It just became difficult first of all to be accepted within policy-making circles, and by the prime minister, and secondly just personally very uncomfortable, to day after day be confronted with something they didn’t like. I think people either left government, or they changed. They gradually became persuaded that after all, either it was the only game in town, so you had better live with it, or in some cases that it was, after all, really a good game. Some people were of course easily converted. Patricia Hewitt’s an interesting case in point. I don’t think she was ever a socialist, but after initially running the civil liberties association, Liberty, and then moving to work for a private sector consultancy company she was recruited to create the IPPR (Institute for Public Policy Research) and work with Kinnock when he was leader of the opposition in the late 1980s. But ten years later she’d become a serious neoliberal.
EL: You have studied the upshot of the processes we’ve been discussing and their impacts on public services, in particular the health services and the BBC. Could you talk a bit more about what it means to have public services under market-driven politics?
CL: The main thing is a shift in the focus of the management of public services; on the one hand through outsourcing them directly to private providers, and on the other hand, through restructuring state-provided services on the model of private business. In both cases the driver of what happens shifts from a consideration of need, of goals that are set by politics, to ones that are set by economics. For example in hospitals, prior to Thatcher’s reforms, so-called consensus management meant that the senior medical staff of hospitals worked with the administrators to manage the hospital budget; and though there were many problem with that – there are problems with all kinds of management – it meant that the needs of patients, the requirements of better medical care, were the starting-point of decision-making. Once you had the control transferred to managers, managers set to run hospitals on business lines, the starting-point changes: services come to be looked at not in terms of the degree of priority of the need for them, but whether that need is matched by sufficient income. And if it isn’t, the service will be withdrawn – that’s the market model.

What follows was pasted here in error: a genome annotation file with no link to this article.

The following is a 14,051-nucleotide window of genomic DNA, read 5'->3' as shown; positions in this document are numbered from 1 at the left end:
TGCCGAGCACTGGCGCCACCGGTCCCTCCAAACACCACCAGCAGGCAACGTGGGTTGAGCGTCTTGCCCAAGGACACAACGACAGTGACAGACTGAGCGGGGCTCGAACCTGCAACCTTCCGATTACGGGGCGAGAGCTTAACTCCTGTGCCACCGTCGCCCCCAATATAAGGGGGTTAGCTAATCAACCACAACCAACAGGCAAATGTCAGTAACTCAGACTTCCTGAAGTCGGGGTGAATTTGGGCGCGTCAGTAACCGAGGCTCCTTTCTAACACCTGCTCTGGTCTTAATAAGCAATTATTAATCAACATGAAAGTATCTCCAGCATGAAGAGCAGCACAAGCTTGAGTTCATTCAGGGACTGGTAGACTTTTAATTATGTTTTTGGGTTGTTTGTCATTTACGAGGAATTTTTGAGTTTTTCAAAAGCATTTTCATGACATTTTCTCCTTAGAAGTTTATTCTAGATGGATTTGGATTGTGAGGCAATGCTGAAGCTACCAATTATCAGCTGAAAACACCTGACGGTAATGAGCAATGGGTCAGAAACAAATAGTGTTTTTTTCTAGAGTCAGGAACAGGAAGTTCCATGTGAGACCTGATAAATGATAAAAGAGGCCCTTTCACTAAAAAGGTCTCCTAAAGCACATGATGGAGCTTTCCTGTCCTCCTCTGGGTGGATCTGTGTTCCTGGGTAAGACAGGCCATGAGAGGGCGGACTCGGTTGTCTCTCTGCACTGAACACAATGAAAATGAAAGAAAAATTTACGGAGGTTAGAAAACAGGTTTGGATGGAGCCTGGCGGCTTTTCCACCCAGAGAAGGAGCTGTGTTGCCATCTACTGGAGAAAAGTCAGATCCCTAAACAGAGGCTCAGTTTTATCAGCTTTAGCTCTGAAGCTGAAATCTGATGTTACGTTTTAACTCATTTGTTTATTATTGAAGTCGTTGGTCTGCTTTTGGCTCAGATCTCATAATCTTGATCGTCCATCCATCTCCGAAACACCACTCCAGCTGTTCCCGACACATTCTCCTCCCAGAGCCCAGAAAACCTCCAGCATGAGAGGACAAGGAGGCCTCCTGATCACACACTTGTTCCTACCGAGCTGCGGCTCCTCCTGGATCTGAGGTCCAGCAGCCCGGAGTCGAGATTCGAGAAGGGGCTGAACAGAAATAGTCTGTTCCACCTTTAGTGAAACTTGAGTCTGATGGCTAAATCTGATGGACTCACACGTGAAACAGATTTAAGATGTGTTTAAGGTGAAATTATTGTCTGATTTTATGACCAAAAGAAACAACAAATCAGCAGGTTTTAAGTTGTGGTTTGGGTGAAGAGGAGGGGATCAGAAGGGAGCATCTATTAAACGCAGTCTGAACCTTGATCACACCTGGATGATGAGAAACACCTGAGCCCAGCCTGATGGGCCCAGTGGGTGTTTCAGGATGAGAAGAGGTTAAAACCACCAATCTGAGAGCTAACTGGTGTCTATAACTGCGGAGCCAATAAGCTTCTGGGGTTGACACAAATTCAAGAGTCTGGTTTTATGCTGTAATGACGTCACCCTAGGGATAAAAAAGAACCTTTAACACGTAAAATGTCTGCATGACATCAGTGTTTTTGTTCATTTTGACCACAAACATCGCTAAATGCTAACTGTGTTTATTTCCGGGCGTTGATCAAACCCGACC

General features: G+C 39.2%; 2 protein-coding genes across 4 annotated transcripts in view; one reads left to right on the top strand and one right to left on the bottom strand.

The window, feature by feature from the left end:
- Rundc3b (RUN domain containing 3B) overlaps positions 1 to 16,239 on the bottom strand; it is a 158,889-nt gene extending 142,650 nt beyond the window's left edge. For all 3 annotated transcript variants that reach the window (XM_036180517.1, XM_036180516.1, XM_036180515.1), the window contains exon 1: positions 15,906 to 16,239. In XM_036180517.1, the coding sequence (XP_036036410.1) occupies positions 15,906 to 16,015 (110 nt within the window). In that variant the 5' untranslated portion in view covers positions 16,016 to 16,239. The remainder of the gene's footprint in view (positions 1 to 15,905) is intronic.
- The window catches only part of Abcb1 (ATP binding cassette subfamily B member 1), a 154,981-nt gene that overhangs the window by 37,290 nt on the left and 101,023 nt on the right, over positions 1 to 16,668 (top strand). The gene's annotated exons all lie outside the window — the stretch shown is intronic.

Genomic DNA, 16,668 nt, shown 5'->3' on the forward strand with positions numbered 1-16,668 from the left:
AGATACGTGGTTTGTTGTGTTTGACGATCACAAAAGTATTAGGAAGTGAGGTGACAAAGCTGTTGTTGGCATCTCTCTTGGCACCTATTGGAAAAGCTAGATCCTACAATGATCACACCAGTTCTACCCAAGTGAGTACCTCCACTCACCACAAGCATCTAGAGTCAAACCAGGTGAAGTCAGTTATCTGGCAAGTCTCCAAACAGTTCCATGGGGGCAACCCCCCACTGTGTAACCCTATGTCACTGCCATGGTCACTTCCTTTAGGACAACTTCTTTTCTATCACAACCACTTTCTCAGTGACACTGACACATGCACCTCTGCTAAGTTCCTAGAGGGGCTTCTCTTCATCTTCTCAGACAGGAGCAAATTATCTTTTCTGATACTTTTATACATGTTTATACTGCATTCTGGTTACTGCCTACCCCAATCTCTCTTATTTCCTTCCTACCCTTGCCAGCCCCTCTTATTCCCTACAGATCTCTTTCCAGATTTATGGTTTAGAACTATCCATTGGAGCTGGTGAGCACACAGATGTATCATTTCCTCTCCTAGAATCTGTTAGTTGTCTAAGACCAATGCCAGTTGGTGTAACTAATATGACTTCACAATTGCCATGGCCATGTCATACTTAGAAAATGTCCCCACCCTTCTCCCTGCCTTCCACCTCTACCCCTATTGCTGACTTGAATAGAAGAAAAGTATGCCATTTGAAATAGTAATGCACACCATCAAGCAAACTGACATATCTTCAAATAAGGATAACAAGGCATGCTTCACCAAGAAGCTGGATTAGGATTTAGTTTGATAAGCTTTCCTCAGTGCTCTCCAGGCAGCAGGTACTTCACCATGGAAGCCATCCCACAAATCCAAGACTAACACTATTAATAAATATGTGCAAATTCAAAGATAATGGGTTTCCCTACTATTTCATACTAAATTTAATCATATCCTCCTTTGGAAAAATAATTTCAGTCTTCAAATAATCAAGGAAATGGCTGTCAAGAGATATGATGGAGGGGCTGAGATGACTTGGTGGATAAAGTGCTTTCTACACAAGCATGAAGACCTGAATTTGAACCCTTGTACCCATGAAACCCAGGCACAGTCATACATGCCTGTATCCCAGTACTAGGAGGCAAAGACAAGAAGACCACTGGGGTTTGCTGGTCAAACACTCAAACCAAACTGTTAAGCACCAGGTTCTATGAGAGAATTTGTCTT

Right now in London it’s proposed to run down a series of hospitals, such as, for example, the Whittington Hospital in North London, and turn it into a so-called local hospital with minimal specialist services; the claim is that this will be a rational way of improving the quality of care, while also cutting costs. But there is no evidence that it will improve care; or even that it will save money unless it means services being withdrawn. From the point of view of all the patients now served by the Whittington Hospital it will mean a dramatic deterioration in services. Of course the plan is now being justified as being overtaken by the debt crisis, and the need to save costs, but it was planned well before the financial crisis. These ideas are not post-crisis ideas. So that’s the fundamental shift: a different way of looking at services emerges, which is market-driven.
And of course when a private company starts providing public services, it is driven by ‘shareholder value’; the services it takes over are a means to that end, so both the extent of the services and the quality of them will be governed by the need to maximise profits and the company’s share value, within whatever terms are included in the contract. And ensuring that the quality provisions of a contract are actually met is an extremely difficult and expensive business, so cutting quality – especially by using fewer and less well trained staff – to save costs becomes relatively normal. Examples of this in private long-term care homes for frail elderly people are too common to mention. We are soon going to see it in privately-provided hospital care for NHS patients.
EL: Going back to the opposition you set up between services driven by politically-determined needs, and those driven by economics and profit: defenders of the latter kinds of services would say that it only makes sense to try and match the financial resources that we have to the provision that we can offer. We need a system that is cost-effective – whether in a time of crisis and recession or not, state expenditure is high and must be carefully monitored. Also, what about considerations of accountability, doesn’t this process become more accountable when we have targets in place that can be verified and checked and so on?